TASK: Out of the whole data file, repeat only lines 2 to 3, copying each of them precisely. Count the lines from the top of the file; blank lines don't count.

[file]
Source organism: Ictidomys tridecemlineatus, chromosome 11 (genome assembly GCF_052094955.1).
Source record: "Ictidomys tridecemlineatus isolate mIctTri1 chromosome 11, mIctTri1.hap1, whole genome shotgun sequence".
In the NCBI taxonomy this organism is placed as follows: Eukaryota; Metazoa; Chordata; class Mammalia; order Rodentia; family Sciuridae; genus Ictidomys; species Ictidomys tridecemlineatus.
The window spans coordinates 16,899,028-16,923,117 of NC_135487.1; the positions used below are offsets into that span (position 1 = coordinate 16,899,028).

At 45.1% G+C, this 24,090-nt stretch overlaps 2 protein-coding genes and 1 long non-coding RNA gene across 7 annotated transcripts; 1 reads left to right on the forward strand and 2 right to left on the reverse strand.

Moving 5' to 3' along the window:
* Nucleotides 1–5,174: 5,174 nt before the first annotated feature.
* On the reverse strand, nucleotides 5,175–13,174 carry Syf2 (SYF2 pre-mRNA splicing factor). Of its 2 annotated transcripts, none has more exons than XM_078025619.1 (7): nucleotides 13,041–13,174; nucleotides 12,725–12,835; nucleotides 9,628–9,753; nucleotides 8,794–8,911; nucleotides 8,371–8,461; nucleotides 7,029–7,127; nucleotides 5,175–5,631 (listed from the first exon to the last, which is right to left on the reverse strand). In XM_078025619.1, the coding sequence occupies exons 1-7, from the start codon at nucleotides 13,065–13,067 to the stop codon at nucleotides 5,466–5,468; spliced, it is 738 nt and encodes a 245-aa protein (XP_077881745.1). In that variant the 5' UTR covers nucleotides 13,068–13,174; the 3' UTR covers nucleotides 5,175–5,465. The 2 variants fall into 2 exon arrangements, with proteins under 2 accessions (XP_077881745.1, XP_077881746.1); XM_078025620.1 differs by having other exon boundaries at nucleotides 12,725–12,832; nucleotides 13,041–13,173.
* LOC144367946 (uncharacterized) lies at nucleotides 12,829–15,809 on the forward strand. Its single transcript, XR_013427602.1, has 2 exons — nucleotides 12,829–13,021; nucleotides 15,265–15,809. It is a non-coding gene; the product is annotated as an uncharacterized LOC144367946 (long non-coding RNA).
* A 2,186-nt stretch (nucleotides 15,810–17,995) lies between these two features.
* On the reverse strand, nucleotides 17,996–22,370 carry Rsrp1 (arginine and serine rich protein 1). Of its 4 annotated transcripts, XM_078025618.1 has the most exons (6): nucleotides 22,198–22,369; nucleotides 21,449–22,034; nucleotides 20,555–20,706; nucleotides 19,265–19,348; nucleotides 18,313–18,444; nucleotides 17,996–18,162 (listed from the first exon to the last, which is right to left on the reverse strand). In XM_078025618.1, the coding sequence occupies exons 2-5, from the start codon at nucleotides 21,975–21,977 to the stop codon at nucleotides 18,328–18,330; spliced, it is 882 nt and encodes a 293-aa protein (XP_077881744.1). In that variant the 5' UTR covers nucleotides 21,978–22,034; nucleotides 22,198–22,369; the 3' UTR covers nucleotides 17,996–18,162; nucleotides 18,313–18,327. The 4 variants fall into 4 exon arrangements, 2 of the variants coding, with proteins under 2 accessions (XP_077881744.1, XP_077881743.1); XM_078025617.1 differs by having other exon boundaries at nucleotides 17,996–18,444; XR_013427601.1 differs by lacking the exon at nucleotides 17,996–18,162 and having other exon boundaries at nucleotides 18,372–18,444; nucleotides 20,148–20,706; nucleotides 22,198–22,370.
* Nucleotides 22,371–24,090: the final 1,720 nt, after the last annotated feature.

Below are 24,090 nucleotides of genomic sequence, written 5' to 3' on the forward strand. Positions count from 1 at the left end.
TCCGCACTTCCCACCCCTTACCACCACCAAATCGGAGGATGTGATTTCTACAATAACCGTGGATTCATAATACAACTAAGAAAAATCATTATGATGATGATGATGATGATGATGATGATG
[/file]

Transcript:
Source record: "Ictidomys tridecemlineatus isolate mIctTri1 chromosome 11, mIctTri1.hap1, whole genome shotgun sequence".
In the NCBI taxonomy this organism is placed as follows: Eukaryota; Metazoa; Chordata; class Mammalia; order Rodentia; family Sciuridae; genus Ictidomys; species Ictidomys tridecemlineatus.